• Deadly force is only authorized when deadly force is threatened against the person, when used to prevent the imminent commission of aggravated kidnapping, murder, sexual assault, aggravated sexual assault, robbery, or aggravated robbery, or when used against a person who unlawfully and with force enters your home, your vehicle, or your place of work.

The defendant must have a reasonable belief that the use of force – as well as the particular level of force used – is warranted and justified under the circumstances. This is judged on an objective level. If a reasonable person in the same situation would not have felt imminently threatened, or that the use of deadly force was called for (for instance), then the defendant may not escape criminal liability by claiming self-defense. It is immaterial what the defendant actually believed.
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Re: Taiji finish move development

Postby Overlord on Tue Apr 30, 2019 6:01 am

I like 擊地錘 as a finish move as a way to really finish.
But details vary. Don’t punch, it won’t work.
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Re: Taiji finish move development

Postby johnwang on Tue Apr 30, 2019 8:15 am

Overlord wrote:I like 擊地錘 as a finish move as a way to really finish.

Drop down hammer.

Yang Taiji has a lot of "hammer" strike. Instead of calling it "punch", Yang Taiji calls it "hammer".
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Re: Taiji finish move development

Postby wayne hansen on Tue Apr 30, 2019 12:07 pm

Overlord wrote:I like 擊地錘 as a finish move as a way to really finish.
But details vary. Don’t punch, it won’t work.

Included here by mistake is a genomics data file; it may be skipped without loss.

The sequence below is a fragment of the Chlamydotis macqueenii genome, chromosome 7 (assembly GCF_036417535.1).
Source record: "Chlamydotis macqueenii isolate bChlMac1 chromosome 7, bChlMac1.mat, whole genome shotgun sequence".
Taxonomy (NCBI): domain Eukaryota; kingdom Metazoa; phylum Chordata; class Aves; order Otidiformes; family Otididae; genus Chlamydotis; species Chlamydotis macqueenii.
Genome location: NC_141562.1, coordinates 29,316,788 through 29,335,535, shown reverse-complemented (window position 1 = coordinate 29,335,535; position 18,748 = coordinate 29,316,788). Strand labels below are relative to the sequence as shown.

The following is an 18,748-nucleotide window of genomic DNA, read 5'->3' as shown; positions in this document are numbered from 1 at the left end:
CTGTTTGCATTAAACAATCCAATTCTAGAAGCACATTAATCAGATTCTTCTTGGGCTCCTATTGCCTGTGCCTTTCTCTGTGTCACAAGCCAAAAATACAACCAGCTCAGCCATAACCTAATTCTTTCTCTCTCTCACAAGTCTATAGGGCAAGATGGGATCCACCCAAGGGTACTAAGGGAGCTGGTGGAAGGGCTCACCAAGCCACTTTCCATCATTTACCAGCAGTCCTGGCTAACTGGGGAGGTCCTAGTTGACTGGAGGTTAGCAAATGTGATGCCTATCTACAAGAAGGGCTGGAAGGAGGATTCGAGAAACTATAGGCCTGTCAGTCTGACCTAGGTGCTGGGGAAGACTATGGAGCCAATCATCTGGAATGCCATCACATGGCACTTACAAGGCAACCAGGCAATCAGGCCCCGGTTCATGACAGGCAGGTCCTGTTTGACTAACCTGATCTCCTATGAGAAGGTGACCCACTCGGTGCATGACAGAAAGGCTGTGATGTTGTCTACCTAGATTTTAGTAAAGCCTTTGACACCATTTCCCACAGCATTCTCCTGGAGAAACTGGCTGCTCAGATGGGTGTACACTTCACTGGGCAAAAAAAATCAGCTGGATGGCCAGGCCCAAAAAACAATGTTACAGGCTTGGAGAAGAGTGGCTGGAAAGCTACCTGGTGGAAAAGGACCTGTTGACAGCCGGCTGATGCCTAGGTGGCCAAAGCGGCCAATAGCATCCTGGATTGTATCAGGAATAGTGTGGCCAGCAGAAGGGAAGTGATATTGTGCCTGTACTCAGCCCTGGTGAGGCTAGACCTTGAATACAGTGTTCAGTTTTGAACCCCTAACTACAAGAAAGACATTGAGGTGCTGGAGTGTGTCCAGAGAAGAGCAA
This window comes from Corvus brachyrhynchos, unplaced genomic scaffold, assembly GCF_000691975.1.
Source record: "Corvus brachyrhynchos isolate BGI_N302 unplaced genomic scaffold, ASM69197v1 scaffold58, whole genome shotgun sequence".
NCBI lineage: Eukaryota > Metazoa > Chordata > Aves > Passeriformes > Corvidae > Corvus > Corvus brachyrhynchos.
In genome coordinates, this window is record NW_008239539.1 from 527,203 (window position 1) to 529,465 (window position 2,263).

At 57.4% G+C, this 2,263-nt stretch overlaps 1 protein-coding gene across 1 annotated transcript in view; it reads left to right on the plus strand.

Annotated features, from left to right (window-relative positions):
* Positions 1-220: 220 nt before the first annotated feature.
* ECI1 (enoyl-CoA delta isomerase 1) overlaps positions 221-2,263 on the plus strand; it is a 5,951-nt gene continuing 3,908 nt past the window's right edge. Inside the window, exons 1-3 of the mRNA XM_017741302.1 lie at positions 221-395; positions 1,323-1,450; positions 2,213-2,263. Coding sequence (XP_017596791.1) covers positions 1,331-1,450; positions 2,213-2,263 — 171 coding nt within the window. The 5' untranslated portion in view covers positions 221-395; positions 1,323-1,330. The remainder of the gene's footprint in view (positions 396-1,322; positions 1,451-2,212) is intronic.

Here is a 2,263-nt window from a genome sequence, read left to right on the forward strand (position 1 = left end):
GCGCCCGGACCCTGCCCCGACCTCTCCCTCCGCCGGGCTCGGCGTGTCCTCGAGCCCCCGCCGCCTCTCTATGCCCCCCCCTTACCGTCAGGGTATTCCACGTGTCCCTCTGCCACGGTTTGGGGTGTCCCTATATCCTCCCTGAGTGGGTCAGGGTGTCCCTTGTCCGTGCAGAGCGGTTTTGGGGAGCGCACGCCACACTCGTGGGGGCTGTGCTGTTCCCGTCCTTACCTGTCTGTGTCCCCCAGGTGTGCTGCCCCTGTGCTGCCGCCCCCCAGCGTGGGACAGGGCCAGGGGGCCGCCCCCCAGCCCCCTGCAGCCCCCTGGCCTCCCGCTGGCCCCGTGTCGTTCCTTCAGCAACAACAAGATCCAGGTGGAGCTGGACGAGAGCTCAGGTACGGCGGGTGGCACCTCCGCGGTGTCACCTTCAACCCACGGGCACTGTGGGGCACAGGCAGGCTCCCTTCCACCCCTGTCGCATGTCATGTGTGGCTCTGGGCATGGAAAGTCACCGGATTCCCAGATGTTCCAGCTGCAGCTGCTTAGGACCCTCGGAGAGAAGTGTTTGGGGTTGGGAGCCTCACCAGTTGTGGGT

I never quite get why people use Chinese characters on an English site
The next line is also a mystery to me could you elucidate
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Re: Taiji finish move development

Postby johnwang on Tue Apr 30, 2019 10:17 pm

wayne hansen wrote:
Overlord wrote:I like 擊地錘 as a finish move as a way to really finish.
But details vary. Don’t punch, it won’t work.

I never quite get why people use Chinese characters on an English site
The next line is also a mystery to me could you elucidate

I always hate to Google this kind of special term "Yoko Wakare". If it takes me 6 seconds to Google it, it will take 1,000 RSF members 6,000 seconds (100 minutes = 1 hour and 40 minutes). That's a lot of valuable time wasted.

If OP just use "Yoko Wakare (Side Separation)", that will be much more friendly to start a discussion thread.

When I put up a post, if I can find a picture, or a clip, I will include it. It will make my post much easily to be understood.
Last edited by johnwang on Wed May 01, 2019 11:25 am, edited 1 time in total.
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Re: Taiji finish move development

Postby C.J.W. on Thu May 02, 2019 3:00 pm

SC is taught, trained, and categorized in a technique-oriented manner, which explains why it is easy for a SC guy to focus on and discuss the idea of a "finishing move." For a (good) Taiji/IMA guy, however, I'm afraid the concept of a finishing move doesn't really exist, since ANY MOVE can potentially be a finishing move.


"What is my finishing move? It's the one I'll knock you down and incapacitate you with, but I don't know what it's going to be yet."
Last edited by C.J.W. on Thu May 02, 2019 3:03 pm, edited 3 times in total.